New York, US (BBN)-With our doors and windows firmly shut against the winter cold, lighting a few scented candles is a trick many use freshen up a stuffy room.
And with enticing aromas such as cotton fresh, mystic Orient, pine forest and spring meadow it is easy to see the allure, reports the Daily Mail.
But this act could be turning your home into a death trap as perfume chemicals can cause a dangerous cocktail that can kill, according to scientists.
Experts say the simple perfumes can mutate on contact with air and if rooms are not properly ventilated they can build up to dangerous levels.
Tests were carried out on six similar modern houses over the course of five days by Professor Alastair Lewis of the National Centre for Atmospheric Science at the University of York.
Firstly he measured the levels of a range of ‘volatile organic chemicals’ (VOCs) and found a series of subtances in the air, including benzene, which comes from outdoor vehicle pollution, and alpha-pinene, a pine perfume used in many cleaning products.
But the stand-out chemical was limonene, which is released by fragranced candles, plug-ins, air fresheners and cleaning products.
Limonene is commonly used to give a citrus smell to scented candles and cleaning products and is considered so safe it is also used as a flavouring in foods.
However, once sprayed into our homes it doesn’t stay as limonene as it reacts with other gases which occur naturally in the air to create something else.
Back in the laboratory, Professor Lewis analysed its reactivity, and discovered that on exposure to ozone – which is present in the air all around us – every two molecules of limonene could produce one molecule of another chemical, formaldehyde.
Formaldehyde is used in embalming and heavy industry.
It is a known cause of cancer in humans and in high levels can seriously affect health.
It is most closely linked with cancers of the nose and throat, and at the very least, it can cause sore throats, coughs, scratchy eyes and nosebleeds.
Chemicals in air fresheners include include petroleum products and such as p-dichlorobenzene, which hardly evokes spring meadows or sultry spices.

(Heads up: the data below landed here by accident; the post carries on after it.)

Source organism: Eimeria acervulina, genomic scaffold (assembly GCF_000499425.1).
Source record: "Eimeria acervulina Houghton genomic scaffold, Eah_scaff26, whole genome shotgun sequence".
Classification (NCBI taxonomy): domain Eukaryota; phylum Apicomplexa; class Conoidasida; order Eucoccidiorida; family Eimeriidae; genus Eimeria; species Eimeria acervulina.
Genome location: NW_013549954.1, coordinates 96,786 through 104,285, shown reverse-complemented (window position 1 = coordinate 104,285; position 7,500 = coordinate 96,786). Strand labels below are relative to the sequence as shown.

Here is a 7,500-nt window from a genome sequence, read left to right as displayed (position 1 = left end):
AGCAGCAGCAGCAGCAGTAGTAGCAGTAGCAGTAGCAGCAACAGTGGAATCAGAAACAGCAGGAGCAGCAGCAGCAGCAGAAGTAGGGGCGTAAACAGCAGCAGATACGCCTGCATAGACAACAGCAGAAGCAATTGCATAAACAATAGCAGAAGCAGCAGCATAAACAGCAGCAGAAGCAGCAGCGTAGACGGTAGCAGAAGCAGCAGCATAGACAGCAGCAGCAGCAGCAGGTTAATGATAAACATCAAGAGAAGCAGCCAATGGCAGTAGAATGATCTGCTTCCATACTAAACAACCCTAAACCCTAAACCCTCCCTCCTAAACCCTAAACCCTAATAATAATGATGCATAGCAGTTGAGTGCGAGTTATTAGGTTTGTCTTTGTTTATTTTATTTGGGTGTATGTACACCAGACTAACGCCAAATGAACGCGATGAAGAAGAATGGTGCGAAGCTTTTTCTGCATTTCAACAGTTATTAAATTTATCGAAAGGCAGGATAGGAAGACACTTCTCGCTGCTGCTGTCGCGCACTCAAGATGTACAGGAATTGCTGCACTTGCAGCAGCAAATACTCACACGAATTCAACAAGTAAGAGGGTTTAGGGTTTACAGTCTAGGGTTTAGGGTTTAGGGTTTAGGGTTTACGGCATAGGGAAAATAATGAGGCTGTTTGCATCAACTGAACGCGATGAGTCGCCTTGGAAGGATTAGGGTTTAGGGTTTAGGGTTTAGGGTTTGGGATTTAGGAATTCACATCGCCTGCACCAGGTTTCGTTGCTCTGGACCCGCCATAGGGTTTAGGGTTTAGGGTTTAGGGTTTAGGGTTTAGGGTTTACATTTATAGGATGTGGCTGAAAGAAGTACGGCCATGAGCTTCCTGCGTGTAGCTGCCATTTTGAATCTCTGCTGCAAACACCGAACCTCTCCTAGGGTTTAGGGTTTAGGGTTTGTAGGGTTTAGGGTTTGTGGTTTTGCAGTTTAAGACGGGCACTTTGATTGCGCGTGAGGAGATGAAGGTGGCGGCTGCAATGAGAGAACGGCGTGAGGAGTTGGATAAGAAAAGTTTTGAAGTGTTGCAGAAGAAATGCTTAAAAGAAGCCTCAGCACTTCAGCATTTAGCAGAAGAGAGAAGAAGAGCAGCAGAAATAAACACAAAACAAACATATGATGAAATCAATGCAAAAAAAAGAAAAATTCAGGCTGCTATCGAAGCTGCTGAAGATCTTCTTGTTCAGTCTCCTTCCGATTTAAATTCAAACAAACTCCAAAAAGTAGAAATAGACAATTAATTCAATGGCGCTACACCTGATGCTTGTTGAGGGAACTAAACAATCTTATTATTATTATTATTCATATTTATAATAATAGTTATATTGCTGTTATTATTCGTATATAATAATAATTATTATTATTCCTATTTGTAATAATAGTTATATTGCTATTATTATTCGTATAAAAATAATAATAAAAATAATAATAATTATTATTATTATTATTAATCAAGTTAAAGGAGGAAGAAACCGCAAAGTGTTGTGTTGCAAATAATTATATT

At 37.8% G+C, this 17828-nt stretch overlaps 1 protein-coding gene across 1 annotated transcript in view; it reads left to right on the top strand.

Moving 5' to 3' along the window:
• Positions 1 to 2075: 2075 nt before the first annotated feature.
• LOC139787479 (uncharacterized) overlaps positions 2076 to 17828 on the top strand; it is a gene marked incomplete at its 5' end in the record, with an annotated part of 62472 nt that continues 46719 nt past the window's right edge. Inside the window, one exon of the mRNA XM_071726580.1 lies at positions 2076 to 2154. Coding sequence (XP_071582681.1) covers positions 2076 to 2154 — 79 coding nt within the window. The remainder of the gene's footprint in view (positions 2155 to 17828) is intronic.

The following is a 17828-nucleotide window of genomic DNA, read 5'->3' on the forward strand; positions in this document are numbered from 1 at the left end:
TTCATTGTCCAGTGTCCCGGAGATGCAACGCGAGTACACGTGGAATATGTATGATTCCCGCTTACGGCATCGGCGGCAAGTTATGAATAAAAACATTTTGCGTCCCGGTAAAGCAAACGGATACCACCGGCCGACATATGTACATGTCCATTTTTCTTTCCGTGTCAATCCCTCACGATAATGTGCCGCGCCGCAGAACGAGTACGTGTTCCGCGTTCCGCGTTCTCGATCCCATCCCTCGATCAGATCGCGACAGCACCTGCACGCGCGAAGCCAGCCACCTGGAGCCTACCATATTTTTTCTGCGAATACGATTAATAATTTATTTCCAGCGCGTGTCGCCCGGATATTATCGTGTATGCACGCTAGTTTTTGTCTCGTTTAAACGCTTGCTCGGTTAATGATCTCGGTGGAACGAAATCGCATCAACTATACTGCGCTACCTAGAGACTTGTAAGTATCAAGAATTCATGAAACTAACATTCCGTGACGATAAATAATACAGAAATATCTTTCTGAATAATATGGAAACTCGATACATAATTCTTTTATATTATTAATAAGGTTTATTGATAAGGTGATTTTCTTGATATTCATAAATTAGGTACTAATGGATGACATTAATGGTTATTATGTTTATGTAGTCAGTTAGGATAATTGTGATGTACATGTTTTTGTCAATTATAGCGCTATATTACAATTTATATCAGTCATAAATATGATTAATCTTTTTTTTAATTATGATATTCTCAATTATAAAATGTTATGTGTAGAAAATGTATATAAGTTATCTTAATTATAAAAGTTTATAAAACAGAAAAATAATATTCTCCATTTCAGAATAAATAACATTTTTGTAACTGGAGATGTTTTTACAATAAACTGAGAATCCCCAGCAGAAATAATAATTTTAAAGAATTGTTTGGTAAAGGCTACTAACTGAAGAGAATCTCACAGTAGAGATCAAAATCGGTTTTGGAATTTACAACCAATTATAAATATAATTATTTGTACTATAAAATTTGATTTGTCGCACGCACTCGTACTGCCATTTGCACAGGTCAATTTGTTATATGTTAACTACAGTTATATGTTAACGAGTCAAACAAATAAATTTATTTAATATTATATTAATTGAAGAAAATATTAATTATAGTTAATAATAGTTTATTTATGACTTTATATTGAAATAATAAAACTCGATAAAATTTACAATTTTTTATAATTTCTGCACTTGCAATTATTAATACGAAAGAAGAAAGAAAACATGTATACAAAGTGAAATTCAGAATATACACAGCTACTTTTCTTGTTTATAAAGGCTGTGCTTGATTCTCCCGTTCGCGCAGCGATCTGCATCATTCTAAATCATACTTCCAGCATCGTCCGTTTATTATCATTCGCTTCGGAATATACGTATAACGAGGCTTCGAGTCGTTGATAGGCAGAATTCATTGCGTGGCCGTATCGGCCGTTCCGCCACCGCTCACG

But help is at hand for all those who can’t resist a scented candle or plug-in air freshener in the shape of the humble houseplant.
For experts found there is a small group of pollution-busting houseplants which absorb particular chemicals, including formaldehyde.
As part of the research, each house in the study took in four specially chosen houseplants for six weeks, while Professor Lewis continued to record the levels of both limonene and formaldehyde.
Over those four weeks, the levels of limonene in the air did not go down but scientists found the levels of formaldehyde dropped markedly.
The experts say the research suggests that some houseplants – particularly English Ivy (Hedera helix), geraniums, lavender and many ferns – were good at absorbing formaldehyde.
In the UK we spend nearly £400 million a year on buying a total of 225 million aerosols, plug-ins, gels, candles and incense sticks, to scent our homes.
The findings from the pioneering research project, which was aided by a team of experts from the BBC, were aired on Trust Me, I’m A Doctor, last Wednesday.
Last month doctor warned that E-cigarettes may be no safer than smoking tobacco because the process of vaporisation in the device can produce formaldehyde and other cancer-causing chemicals.
Experts said more research is urgently needed after scientific tests on the devices produced ‘alarming’ results’ suggesting cell damage by the process could lead to an ‘inevitable progression’ towards the disease, the journal Oral Oncology reported.